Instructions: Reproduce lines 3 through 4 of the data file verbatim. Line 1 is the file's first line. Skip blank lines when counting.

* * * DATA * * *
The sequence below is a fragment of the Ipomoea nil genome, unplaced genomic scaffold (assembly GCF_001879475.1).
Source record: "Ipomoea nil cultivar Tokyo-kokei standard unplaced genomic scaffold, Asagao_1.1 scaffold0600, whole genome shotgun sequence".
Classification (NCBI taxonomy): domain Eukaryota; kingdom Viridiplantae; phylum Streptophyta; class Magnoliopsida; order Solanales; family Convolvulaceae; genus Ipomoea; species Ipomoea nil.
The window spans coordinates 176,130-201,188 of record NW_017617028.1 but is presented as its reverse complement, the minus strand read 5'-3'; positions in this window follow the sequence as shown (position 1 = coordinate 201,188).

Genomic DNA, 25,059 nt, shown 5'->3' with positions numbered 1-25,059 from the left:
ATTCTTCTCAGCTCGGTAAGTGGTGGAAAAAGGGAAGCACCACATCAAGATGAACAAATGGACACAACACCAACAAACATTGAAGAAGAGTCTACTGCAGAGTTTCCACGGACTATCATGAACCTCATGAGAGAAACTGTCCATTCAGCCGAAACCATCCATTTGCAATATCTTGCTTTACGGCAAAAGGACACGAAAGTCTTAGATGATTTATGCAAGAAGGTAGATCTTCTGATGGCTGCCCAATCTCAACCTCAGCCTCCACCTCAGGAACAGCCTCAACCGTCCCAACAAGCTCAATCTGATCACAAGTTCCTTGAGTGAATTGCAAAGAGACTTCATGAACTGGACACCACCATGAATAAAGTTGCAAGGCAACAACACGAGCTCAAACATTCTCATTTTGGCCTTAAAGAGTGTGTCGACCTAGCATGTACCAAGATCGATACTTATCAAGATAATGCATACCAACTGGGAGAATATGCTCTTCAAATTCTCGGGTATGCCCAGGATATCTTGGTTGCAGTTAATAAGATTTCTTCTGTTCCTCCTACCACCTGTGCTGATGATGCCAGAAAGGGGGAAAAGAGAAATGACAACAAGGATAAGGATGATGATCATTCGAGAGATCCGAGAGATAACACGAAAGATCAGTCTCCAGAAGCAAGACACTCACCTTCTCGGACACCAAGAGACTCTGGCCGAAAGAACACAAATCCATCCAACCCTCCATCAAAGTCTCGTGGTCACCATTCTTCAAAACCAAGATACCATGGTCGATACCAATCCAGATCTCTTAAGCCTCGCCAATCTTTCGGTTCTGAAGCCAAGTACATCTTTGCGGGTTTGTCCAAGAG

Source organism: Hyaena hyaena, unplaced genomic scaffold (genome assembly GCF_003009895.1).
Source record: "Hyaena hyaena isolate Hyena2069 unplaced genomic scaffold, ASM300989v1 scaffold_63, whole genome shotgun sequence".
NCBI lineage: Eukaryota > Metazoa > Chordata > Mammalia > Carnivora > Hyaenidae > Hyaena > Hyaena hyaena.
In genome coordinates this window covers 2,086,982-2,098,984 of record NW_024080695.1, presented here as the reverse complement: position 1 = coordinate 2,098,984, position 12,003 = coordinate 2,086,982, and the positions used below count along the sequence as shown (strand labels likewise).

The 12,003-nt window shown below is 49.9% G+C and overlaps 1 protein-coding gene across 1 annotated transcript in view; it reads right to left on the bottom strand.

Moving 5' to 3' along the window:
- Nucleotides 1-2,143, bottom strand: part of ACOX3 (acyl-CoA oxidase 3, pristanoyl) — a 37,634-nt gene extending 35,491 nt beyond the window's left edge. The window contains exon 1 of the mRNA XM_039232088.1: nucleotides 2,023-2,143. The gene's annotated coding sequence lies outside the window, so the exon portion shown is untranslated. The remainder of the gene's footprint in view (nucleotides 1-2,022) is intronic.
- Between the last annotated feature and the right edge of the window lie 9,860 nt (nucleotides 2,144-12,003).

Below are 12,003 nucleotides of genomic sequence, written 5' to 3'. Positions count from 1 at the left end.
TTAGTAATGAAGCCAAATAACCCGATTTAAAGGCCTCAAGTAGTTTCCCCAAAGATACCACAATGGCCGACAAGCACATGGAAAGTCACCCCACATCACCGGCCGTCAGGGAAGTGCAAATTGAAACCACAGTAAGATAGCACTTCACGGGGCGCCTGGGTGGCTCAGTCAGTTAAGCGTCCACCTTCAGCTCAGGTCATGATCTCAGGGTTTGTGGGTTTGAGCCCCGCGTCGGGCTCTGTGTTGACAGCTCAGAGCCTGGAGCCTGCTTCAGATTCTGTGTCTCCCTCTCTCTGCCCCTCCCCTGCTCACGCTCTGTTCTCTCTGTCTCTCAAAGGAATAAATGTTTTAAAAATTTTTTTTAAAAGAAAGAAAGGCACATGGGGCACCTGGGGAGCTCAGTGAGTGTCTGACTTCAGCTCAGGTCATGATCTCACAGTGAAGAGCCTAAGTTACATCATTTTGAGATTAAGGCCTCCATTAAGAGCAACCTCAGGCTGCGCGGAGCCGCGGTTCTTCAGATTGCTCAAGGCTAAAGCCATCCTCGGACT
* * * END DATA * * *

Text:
Classification (NCBI taxonomy): domain Eukaryota; kingdom Viridiplantae; phylum Streptophyta; class Magnoliopsida; order Solanales; family Convolvulaceae; genus Ipomoea; species Ipomoea nil.
The window spans coordinates 176,130-201,188 of record NW_017617028.1 but is presented as its reverse complement, the minus strand read 5'-3'; positions in this window follow the sequence as shown (position 1 = coordinate 201,188).